Last week, Dan Rather had an art idea: "I think we should erect a monument built from materials impervious to the elements and list the names of all the elected officials and others in positions of power today in the United States who refuse to stand with the science on climate change," the former face of CBS Evening News wrote on Facebook.
"We can put this monument on the coast—say off Miami—and have its base equal to the lapping waves of high tide. As sea levels rise, the monument will begin to be submerged, at increasingly greater depths. It will become a symbol of the cynicism, stupidity, and folly of our age. And it will be important for future generations to know who was responsible for this failure of action and imagination as this global crisis crescendoed."
The post was shared by longtime friends of The Creators Project, Coral Morphologic, the subjects of our 2015 documentary, Coral City. The marine bio-art duo, in fact, had already come up with a proposal for a project that sounded quite a bit like Rather's monument. We think the monument is a wonderful idea, so we reached out to Coral Morpho for more info, and also commissioned a few of The Creators Project's favorites—Marlon Preuss, Michael Kerbow, kyttenjanae + Philip Rugo, and Grace Miceli, a.k.a., @artbabygirl—to come up with alternate takes on what a marvelous, melancholy monument to climate change deniers might look like.
Marlon Preuss (@marlonpruz)
Marlon Preuss: This is how I envision this monument. We start with an off shore oil rig and add cranes to the sides of it that act as legs and add barrels for eyes to show the oil rig's true form: a huge water arachnid that sucks the nectar from the earth. This will be the base for the globe that sits on top of it. At the top of this Earth, Donald Trump can be seen playing golf on the holes of the ozone layer. The evidence of the ozone depleting is right next to him, yet he decides to treat it as a game. The huge EXXXXON sign consuming the Earth represents the former C.E.O of Exxon, Rex Tillerson, being appointed as Secretary of State. He is using the fate of the world for business and profit, branding our entire planet with greed, ignorance, and the logo of one of the corporations that run things. Also, EXXON just sounds like an evil company that exterminates things.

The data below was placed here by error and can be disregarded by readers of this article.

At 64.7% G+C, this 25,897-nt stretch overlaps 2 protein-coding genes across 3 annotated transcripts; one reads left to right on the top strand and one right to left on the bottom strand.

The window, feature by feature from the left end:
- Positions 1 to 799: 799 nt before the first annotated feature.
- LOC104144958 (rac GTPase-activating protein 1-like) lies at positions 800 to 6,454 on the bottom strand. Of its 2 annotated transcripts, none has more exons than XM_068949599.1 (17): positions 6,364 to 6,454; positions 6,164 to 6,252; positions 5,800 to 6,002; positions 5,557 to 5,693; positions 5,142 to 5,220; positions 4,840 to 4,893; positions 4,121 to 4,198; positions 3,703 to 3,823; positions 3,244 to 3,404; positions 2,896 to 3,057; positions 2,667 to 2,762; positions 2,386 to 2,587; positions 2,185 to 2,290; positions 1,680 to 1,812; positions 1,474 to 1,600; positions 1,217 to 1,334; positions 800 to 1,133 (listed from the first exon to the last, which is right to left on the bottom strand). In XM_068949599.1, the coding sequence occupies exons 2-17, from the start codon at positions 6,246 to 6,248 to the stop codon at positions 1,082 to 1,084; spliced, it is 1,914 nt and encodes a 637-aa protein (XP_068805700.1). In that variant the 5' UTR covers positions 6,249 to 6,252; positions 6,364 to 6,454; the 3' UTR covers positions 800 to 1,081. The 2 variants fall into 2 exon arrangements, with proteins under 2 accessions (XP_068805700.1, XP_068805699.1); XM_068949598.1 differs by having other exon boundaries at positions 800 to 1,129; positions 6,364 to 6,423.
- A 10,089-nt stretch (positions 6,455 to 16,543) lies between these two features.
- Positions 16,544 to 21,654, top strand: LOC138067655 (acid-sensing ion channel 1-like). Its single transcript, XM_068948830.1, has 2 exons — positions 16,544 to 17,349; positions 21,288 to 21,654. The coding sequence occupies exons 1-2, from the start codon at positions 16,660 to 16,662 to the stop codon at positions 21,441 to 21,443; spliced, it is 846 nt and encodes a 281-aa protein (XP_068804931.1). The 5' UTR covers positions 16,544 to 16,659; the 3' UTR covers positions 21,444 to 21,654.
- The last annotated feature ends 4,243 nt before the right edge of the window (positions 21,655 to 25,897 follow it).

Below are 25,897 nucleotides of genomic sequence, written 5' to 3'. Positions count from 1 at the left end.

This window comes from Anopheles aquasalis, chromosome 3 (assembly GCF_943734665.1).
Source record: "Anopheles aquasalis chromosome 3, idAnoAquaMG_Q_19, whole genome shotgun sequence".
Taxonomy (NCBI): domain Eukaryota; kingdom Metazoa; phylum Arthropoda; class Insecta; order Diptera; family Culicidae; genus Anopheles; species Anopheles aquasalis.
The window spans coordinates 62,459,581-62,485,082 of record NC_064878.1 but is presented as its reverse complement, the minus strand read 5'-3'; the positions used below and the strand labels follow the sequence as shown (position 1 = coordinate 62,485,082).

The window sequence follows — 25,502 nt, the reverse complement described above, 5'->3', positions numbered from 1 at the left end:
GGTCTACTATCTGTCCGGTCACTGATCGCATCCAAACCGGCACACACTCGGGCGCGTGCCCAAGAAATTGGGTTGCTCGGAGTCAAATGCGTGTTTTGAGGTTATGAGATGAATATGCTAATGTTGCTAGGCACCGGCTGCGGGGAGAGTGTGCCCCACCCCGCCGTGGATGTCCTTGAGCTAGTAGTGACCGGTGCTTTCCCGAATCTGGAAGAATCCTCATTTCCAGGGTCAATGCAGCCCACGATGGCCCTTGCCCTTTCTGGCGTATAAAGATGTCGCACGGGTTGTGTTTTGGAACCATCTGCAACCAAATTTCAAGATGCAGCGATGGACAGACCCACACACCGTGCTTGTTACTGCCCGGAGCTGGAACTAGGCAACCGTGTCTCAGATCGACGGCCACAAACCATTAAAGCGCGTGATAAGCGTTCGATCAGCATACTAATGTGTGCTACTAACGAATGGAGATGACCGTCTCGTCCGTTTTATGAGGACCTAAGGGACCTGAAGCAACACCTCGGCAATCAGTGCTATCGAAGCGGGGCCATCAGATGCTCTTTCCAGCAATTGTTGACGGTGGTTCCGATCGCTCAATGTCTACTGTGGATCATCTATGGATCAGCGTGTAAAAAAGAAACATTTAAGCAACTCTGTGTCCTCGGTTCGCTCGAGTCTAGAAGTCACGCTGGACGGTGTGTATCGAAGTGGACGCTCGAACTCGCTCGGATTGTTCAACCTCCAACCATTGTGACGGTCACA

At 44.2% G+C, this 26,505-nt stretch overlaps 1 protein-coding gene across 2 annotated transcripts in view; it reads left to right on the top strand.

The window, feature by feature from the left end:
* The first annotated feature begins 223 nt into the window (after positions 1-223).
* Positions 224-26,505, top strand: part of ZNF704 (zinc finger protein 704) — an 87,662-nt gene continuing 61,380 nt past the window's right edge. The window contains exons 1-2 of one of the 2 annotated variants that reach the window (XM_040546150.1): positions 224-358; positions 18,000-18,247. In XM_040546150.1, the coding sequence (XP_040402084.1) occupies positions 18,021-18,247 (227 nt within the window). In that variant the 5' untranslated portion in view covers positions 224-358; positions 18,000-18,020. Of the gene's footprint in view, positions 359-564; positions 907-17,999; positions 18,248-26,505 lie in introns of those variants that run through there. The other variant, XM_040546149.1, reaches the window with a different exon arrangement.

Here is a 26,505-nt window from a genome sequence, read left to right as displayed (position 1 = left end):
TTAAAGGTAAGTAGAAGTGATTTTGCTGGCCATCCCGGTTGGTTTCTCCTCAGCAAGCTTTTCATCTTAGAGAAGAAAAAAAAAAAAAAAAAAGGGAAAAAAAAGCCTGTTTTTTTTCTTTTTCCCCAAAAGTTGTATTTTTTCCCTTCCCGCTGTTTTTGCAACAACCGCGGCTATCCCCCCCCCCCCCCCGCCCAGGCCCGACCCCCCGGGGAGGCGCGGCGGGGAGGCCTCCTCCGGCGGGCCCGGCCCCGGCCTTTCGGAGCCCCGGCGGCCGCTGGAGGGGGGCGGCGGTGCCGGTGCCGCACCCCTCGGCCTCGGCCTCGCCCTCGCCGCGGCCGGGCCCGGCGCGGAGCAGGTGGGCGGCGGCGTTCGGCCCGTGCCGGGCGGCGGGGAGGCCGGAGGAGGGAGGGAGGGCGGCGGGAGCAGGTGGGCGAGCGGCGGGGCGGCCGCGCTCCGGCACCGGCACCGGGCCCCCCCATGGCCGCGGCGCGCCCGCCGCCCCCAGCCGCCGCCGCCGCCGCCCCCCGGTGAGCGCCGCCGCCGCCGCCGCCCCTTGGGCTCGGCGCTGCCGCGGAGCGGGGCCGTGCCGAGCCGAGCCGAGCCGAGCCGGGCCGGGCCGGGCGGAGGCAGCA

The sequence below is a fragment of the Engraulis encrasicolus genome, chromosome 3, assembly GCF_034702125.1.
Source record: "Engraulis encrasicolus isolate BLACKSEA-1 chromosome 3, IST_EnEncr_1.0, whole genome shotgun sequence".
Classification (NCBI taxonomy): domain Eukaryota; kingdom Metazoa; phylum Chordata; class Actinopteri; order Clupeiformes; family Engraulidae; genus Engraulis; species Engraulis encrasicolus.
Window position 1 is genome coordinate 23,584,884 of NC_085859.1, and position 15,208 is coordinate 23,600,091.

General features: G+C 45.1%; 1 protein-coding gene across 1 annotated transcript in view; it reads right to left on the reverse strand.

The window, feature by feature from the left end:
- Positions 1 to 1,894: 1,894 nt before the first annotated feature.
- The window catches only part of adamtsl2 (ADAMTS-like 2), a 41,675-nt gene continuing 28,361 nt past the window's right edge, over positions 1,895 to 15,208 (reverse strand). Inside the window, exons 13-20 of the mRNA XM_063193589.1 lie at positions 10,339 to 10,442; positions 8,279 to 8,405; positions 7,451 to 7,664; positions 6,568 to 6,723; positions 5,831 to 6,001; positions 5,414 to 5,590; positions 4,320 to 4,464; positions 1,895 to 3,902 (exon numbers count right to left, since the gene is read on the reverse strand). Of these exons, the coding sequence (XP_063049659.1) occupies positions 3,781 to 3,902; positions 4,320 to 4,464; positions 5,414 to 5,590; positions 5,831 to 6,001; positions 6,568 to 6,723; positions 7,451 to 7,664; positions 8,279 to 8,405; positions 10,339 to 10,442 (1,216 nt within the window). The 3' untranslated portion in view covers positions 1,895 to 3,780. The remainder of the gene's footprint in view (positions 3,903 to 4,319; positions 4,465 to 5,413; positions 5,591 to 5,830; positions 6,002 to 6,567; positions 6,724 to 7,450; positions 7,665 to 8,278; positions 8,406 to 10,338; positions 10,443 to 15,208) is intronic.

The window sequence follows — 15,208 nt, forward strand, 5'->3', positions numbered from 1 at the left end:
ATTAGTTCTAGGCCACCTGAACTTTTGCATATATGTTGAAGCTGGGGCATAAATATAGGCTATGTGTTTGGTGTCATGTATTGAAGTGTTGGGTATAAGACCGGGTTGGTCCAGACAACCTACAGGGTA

Michael Kerbow (@michaelkerbow)
Michael Kerbow: The Sinker is a symbolic figurative monument. I see it being made of limestone, or some other soft material, so it would gradually dissolve away in the increasingly acidic ocean. The names of climate change deniers could be carved into the sculpture deeply enough that it would take some time for their names to disappear.
The sculpture is a somewhat punny take on Auguste Rodin's The Thinker, or in this case, The Non-Thinker. The sculpture would be of a businessman or politician sitting on a rock with his arms crossed and a bag placed over his head. Perhaps a number of these statues could be installed together in a group, each figure posed slightly differently. Each one could be a "portrait" of a specific climate change denier.
kyttenjanae: This piece is a physical iteration of a kyttenjanae virtual avatar, adapted as a landmark and data gathering device. Unlike the virtual avatars, which live infinitely in coded image, the physical sculptures will decay and become a part of the environment they are placed in. The sculptures will evolve with the wildlife they surround, mirroring the warm embrace of the two figures.